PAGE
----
Google has been dealt two legal blows to Android in quick succession, with UK operator BT adding to the ranks of companies suing over the OS, as Apple wins a ban on some HTC products in the US.
Incumbent operator BT has filed suit against Google in the US, seeking billions of dollars in compensation for alleged violation of BT patents, the Guardian reported.
BT is claiming that Google Maps, Google Music, Android Market and Google's location-based advertising service all infringe on a handful of patents awarded to the company in the 1990s.
The development has added to concerns that Google may eventually be forced to change its free model for Android, and start charging a fee to cover the cost of the patent licenses being sought by a growing number of companies.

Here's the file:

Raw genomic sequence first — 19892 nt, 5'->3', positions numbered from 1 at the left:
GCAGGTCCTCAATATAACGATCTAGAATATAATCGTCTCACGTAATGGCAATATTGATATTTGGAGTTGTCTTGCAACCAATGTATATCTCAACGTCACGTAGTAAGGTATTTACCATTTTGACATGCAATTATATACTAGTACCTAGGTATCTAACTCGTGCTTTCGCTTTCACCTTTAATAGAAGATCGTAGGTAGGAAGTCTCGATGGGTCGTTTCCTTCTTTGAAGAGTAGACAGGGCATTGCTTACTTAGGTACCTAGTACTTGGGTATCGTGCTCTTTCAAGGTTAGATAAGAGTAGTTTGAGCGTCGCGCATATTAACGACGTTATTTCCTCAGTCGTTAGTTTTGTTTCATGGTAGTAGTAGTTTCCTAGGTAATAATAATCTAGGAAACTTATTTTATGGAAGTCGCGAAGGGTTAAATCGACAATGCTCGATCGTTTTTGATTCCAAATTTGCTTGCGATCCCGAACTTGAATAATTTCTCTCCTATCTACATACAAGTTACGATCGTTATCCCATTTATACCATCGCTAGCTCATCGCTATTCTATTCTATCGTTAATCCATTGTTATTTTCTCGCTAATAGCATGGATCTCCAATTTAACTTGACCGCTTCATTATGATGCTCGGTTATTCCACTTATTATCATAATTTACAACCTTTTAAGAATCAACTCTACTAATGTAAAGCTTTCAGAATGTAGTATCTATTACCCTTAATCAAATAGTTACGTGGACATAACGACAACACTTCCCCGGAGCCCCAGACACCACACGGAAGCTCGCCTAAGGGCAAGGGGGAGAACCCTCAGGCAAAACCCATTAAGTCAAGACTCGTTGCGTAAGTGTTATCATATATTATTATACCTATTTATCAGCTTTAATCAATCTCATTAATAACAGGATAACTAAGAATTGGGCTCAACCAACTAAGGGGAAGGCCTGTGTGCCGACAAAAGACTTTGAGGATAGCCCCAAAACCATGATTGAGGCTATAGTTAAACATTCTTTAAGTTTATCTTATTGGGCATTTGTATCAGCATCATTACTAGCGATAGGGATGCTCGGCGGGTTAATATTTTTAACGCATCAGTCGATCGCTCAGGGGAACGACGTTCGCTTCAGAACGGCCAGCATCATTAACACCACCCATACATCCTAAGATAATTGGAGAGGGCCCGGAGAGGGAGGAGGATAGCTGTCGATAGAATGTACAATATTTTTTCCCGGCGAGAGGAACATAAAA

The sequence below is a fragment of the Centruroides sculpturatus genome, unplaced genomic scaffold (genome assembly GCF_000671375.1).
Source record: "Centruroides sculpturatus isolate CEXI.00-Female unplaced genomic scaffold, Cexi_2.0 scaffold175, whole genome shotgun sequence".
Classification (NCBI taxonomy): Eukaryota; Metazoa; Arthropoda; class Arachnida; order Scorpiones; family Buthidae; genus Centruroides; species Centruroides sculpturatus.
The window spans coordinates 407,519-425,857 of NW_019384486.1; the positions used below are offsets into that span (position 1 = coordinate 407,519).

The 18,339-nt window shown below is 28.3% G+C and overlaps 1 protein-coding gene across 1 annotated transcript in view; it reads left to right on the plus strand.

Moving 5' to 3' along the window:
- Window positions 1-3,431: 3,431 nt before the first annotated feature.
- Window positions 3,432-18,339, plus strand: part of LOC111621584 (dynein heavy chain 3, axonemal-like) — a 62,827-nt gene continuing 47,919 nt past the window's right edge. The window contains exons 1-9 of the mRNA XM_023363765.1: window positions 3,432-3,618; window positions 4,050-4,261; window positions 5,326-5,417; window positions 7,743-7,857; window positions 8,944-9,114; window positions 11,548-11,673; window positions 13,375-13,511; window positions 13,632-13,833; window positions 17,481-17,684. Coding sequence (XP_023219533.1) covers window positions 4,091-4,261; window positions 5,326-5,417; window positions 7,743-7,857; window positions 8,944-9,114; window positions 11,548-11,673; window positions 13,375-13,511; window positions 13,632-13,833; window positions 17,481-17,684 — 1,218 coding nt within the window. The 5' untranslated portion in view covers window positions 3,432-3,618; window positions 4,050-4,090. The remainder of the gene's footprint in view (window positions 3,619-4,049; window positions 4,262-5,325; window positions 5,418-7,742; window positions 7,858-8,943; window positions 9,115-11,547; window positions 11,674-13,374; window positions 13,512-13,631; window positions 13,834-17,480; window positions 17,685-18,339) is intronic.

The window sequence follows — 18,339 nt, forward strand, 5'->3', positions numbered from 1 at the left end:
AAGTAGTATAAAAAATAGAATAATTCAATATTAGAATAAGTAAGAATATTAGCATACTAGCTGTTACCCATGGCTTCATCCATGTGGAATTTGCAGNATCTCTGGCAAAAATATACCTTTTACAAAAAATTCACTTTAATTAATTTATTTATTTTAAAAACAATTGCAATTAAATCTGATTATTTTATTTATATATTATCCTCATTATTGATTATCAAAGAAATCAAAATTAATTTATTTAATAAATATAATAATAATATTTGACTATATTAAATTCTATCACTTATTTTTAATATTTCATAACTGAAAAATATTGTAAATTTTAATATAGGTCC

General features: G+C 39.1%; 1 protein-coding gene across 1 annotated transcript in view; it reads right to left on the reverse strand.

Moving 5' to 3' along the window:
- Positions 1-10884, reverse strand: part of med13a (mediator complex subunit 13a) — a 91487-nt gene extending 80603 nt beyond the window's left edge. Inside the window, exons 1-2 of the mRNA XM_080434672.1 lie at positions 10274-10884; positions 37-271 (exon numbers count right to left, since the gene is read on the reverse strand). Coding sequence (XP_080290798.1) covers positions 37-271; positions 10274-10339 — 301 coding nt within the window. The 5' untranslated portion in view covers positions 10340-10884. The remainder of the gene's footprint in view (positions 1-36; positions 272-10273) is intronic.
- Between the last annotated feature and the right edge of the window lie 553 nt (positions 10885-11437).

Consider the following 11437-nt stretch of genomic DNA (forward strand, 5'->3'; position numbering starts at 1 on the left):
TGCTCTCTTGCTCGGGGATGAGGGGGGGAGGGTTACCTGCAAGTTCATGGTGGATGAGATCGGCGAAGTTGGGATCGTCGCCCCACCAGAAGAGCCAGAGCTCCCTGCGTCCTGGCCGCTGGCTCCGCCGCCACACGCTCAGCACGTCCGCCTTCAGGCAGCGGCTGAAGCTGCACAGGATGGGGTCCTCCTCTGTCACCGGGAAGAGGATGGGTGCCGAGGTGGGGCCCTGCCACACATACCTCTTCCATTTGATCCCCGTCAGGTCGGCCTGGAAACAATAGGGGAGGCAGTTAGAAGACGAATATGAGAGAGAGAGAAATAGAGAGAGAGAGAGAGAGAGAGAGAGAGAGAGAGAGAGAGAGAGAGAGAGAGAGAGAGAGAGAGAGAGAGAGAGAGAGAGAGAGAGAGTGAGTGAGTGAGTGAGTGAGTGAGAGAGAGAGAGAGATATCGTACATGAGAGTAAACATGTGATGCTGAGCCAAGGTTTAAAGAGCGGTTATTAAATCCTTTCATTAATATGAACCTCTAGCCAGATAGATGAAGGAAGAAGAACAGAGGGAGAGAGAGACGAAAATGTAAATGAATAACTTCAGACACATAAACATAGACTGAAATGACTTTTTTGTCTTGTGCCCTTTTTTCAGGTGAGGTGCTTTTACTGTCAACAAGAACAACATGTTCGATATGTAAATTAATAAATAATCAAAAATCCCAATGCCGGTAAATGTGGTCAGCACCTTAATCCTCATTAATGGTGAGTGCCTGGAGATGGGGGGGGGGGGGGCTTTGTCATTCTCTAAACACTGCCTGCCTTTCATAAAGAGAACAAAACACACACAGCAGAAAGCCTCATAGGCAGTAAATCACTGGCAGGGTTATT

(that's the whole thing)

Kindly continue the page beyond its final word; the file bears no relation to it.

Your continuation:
Google is also being sued directly by Oracle and security firm Gemalto over allegations of Android patent violation, while Apple is suing Samsung and HTC in a number of markets in what is regarded by some as an attack at Android by proxy.
While Apple eventually lost a bid to have the Samsung Galaxy Tab banned in Australia, the company has just scored a preliminary win against HTC in the US.
The US International Trade Commission has upheld a patent violation complaint from Apple, effectively banning some HTC phones in the market, Bloomberg said.
But any disruption of HTC products into the market may be short-lived. The patent relates to data detection technology, and HTC has stated that it plans to completely remove said technology from all of its phones soon.
HTC will also not be required to pull existing products off shelves, but only prohibited from importing new phones using the technology.